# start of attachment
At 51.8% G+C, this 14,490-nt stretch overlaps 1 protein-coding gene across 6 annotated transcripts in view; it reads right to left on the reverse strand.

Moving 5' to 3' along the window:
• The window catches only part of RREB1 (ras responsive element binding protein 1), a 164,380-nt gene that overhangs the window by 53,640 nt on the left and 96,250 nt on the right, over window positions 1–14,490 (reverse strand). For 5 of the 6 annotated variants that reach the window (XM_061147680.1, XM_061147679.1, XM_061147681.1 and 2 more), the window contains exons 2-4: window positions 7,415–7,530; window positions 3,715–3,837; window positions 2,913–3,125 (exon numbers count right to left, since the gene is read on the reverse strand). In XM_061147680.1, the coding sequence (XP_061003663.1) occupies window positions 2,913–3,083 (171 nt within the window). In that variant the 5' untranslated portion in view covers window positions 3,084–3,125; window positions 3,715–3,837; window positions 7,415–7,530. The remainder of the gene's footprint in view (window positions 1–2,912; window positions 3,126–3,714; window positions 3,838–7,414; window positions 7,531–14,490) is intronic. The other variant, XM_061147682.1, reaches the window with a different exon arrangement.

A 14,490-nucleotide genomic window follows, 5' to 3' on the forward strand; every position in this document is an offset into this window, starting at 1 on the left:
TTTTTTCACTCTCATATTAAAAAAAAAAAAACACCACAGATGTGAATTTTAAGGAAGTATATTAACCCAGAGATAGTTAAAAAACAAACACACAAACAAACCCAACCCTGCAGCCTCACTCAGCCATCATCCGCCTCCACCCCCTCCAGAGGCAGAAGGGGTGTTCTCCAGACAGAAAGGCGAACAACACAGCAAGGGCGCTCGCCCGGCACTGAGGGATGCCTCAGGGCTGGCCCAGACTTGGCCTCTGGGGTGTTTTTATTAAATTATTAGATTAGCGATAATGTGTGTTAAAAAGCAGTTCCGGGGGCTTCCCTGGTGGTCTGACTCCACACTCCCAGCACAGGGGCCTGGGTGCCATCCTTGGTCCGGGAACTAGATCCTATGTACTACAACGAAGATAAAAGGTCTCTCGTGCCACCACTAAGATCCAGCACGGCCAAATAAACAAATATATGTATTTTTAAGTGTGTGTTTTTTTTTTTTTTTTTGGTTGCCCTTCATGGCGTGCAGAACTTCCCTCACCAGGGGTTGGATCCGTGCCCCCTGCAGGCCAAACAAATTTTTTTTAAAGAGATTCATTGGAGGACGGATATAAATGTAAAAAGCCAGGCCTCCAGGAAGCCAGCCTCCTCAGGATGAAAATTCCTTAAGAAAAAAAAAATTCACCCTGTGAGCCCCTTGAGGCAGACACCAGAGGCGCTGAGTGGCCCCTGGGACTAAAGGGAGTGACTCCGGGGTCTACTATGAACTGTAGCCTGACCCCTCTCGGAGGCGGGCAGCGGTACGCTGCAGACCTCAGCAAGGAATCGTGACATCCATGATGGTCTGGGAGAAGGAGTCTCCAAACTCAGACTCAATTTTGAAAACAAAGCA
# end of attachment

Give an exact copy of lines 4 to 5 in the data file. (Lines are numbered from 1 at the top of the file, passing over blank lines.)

A 14,490-nucleotide genomic window follows, 5' to 3' on the forward strand; every position in this document is an offset into this window, starting at 1 on the left:
TTTTTTCACTCTCATATTAAAAAAAAAAAAACACCACAGATGTGAATTTTAAGGAAGTATATTAACCCAGAGATAGTTAAAAAACAAACACACAAACAAACCCAACCCTGCAGCCTCACTCAGCCATCATCCGCCTCCACCCCCTCCAGAGGCAGAAGGGGTGTTCTCCAGACAGAAAGGCGAACAACACAGCAAGGGCGCTCGCCCGGCACTGAGGGATGCCTCAGGGCTGGCCCAGACTTGGCCTCTGGGGTGTTTTTATTAAATTATTAGATTAGCGATAATGTGTGTTAAAAAGCAGTTCCGGGGGCTTCCCTGGTGGTCTGACTCCACACTCCCAGCACAGGGGCCTGGGTGCCATCCTTGGTCCGGGAACTAGATCCTATGTACTACAACGAAGATAAAAGGTCTCTCGTGCCACCACTAAGATCCAGCACGGCCAAATAAACAAATATATGTATTTTTAAGTGTGTGTTTTTTTTTTTTTTTTTGGTTGCCCTTCATGGCGTGCAGAACTTCCCTCACCAGGGGTTGGATCCGTGCCCCCTGCAGGCCAAACAAATTTTTTTTAAAGAGATTCATTGGAGGACGGATATAAATGTAAAAAGCCAGGCCTCCAGGAAGCCAGCCTCCTCAGGATGAAAATTCCTTAAGAAAAAAAAAATTCACCCTGTGAGCCCCTTGAGGCAGACACCAGAGGCGCTGAGTGGCCCCTGGGACTAAAGGGAGTGACTCCGGGGTCTACTATGAACTGTAGCCTGACCCCTCTCGGAGGCGGGCAGCGGTACGCTGCAGACCTCAGCAAGGAATCGTGACATCCATGATGGTCTGGGAGAAGGAGTCTCCAAACTCAGACTCAATTTTGAAAACAAAGCA